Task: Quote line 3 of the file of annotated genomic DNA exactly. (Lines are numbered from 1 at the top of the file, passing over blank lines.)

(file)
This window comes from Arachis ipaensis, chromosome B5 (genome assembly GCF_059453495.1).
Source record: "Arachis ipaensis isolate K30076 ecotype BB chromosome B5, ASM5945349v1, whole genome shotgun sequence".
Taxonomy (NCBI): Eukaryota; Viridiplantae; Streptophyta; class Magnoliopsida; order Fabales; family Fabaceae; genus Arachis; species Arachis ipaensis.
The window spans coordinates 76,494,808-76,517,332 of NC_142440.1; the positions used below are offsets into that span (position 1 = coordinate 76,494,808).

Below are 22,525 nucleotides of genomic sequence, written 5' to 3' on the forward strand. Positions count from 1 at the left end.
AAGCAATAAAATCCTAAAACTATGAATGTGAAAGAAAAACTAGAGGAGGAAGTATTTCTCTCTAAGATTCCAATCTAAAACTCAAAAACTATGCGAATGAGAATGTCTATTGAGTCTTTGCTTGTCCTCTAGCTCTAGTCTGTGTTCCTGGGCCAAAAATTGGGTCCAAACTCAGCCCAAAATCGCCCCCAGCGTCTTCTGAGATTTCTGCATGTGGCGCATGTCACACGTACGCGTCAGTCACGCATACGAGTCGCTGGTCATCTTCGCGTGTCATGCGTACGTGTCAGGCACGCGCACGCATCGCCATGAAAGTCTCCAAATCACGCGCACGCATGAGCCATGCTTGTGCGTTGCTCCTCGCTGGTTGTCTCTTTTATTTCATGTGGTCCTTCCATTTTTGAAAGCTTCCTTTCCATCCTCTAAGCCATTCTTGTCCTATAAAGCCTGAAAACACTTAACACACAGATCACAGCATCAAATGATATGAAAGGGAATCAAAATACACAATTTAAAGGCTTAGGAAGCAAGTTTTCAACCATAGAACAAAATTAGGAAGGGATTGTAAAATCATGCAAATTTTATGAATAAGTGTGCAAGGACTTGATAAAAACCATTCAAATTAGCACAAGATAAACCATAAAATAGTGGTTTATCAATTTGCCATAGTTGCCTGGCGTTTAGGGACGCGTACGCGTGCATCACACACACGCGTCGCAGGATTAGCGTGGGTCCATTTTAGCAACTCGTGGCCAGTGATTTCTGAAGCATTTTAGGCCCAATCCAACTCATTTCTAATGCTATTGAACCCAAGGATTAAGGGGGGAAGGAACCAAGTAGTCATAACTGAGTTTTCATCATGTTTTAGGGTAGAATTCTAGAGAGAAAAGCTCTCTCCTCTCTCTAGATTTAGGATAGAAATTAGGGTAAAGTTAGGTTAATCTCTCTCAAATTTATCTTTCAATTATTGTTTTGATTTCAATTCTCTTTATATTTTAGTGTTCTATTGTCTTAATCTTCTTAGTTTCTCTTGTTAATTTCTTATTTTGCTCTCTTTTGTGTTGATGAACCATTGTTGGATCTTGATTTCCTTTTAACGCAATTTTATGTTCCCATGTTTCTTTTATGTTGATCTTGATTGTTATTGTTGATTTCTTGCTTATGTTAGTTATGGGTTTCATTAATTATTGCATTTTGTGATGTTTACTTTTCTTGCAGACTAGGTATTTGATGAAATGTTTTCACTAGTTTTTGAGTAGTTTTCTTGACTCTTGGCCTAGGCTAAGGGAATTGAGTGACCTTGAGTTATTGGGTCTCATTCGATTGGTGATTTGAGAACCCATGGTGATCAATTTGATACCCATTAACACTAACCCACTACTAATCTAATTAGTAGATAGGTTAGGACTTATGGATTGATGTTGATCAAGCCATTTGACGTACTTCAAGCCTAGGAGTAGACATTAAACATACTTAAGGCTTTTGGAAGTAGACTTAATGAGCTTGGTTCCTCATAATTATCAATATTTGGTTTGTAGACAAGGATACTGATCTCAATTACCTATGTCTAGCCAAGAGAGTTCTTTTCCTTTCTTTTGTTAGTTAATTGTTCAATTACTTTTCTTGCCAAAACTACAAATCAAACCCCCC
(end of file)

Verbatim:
Taxonomy (NCBI): Eukaryota; Viridiplantae; Streptophyta; class Magnoliopsida; order Fabales; family Fabaceae; genus Arachis; species Arachis ipaensis.